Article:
This research shows that other people’s perception of body language is more accurate than the perception of facial expression, but it made me wonder if body position might be a stronger intervention for an individual, as well. Postures do, indeed, have the feedback effect that facial expression has, and though I haven’t seen any comparative research, it seems to be more effective for me.
Researchers Amy Cuddy, Dana Carney, Caroline Wilmuth, and Andy Yap have found that just one minutes of taking a power pose can lower cortisol levels (a hormone associated with stress), increase testosterone levels (a hormone that lessens fear), increase the capacity for cognitive function, lower stress, and increase feelings of power and the tolerance for risk-taking. This is just right for someone who needs to take the stage.In her TED talk, Amy Cuddy described three power poses used in the various studies leading to the above findings: a superman position in which the chest was open and lifted and the hands were on the hips; a position in which a the person was in a chair with their ankles crossed on a desk, hands knitted behind the head; and a position in which they were leaning their chest and head forward over a table with their arms like pillars beneath them, pressing into the table. All of them involved open chests and expansive limbs, which are positions that I can manage on stage to some extent.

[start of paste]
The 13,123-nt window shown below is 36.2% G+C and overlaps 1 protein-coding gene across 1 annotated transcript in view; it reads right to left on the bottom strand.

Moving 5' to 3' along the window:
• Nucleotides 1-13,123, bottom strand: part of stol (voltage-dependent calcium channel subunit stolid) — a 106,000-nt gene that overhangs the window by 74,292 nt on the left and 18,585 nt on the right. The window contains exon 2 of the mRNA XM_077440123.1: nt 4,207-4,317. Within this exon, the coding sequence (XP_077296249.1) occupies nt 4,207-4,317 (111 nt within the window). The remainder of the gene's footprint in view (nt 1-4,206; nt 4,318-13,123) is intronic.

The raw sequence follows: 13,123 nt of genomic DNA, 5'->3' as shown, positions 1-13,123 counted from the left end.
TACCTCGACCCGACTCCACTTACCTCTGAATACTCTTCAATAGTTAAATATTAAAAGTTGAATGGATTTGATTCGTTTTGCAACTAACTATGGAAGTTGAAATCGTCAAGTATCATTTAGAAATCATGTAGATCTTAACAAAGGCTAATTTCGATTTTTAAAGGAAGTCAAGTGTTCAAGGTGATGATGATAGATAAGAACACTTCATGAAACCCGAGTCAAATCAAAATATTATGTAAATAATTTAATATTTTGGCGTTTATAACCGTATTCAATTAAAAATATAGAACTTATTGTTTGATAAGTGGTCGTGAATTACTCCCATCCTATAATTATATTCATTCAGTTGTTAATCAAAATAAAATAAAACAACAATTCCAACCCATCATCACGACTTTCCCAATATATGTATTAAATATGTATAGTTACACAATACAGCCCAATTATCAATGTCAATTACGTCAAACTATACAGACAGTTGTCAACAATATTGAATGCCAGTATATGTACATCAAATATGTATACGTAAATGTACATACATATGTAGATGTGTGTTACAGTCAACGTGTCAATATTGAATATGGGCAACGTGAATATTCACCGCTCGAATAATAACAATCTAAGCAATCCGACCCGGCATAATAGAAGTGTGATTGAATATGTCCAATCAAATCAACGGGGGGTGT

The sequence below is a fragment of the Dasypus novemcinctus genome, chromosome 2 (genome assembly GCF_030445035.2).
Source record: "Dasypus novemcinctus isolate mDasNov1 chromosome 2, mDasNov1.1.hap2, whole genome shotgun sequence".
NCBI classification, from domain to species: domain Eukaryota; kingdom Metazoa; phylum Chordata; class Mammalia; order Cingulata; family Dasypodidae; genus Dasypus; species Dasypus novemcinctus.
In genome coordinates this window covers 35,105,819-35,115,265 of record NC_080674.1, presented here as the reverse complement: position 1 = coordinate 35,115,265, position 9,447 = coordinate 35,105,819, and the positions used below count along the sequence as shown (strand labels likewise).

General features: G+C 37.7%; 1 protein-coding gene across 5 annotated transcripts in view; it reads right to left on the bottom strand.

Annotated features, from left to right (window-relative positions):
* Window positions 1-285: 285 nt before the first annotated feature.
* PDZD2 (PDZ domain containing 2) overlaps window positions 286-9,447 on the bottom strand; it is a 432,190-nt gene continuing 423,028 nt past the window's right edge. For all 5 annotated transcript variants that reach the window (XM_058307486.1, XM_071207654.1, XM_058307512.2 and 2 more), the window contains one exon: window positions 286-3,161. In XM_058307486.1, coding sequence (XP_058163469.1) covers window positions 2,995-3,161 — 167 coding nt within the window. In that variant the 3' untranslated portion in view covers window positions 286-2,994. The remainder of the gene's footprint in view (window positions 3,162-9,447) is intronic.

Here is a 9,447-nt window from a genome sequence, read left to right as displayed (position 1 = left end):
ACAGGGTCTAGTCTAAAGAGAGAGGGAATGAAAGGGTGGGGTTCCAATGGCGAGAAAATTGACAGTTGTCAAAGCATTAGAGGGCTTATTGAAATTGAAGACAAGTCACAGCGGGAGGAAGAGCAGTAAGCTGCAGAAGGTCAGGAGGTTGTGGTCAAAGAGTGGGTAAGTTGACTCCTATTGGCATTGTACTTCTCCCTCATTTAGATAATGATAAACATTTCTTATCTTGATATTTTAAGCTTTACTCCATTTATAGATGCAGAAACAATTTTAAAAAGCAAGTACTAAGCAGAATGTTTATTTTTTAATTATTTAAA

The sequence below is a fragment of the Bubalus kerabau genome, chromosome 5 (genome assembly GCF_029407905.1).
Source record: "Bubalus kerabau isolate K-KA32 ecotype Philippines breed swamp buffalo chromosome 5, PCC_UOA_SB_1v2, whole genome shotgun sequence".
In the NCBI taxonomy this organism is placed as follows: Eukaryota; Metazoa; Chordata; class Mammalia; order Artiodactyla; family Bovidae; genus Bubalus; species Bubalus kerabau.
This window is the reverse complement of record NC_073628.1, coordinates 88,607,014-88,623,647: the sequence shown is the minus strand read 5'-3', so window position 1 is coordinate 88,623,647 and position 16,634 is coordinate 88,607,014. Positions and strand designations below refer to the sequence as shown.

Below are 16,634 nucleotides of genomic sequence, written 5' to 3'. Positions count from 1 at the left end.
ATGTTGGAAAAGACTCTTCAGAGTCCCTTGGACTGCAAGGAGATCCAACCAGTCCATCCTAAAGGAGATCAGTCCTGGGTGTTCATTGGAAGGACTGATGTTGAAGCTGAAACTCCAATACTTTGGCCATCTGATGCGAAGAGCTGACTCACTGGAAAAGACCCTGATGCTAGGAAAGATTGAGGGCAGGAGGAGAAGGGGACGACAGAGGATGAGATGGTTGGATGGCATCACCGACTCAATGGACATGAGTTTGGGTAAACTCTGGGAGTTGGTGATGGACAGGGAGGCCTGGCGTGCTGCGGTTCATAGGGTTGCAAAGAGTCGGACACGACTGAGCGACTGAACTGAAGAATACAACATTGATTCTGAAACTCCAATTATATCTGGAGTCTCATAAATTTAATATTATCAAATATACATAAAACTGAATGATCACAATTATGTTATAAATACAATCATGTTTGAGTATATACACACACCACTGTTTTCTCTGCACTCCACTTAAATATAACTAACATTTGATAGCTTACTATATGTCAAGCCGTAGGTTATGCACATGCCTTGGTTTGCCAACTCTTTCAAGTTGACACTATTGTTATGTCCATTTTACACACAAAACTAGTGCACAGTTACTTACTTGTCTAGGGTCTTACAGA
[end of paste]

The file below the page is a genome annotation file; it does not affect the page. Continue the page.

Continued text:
This is slightly more easily said than done when my body is trying its damnedest to crumple up into an impenetrable, invisible ball as though a grizzly bear were in the room. I also sit at a piano, which makes it pretty appealing to just to hunch over. But, as soon as I can actually get my shoulders back, I do feel a deep and fairly immediate change. It’s a little like my solar plexus is filling up with a soothing molasses of courage, and the white noise of anxiety fades a little.
Combining visceral and cognitive
It’s at this point that I can begin to grab hold of my thoughts. I can remember to take a breath, think of my purpose in having created this music, and imagine the first few notes in my head before I actually touch the piano. That visceral change gives me enough of a lift out of the quicksand that I can use cognitive interventions, like thinking about myself as a friend would think of me, or remembering a time when I got positive feedback after a show. I can much more easily grab hold of those thoughts and experience the emotion that goes with them. This gets me back on solid ground.
Cuddy, A. J. C., Wilmuth, C. A., & Carney, D. R. The benefit of power posing before a high-stakes social evaluation Harvard Business School Working Paper, No. 13–027, September 2012. (Revised November 2012.)
Carney, D. R., Cuddy, A. J. C., & Yap, A. J. (2010). Power posing: Brief nonverbal displays affect neuroendocrine levels and risk tolerance. Psychological Science, 21 (10), 1363–1368.
Aviezer, H., Trope, Y., & Todorov, A. (2012). Body cues, not facial expressions, discriminate between intense positive and negative emotions. Science, 338 (6111): 1225 DOI: 10.1126/science.1224313
Strack, F., Martin, L. L., & Stepper, S. (1988). Inhibiting and facilitating conditions of the human smile: a nonobtrusive test of the facial feedback hypothesis. Journal of Personality and Social Psychology, 54(5), 768-777.
Cuddy, A. J. C. (2012). Your body language shapes who you are. TED Talk.
The Old Vic Theater courtesy of Chris Beckett
In the limelight courtesy of ~Oryctes~
Superman (Demonstrating power pose 1) courtesy of millermz
Two photos of author demonstrating power poses courtesy of Genevieve Douglass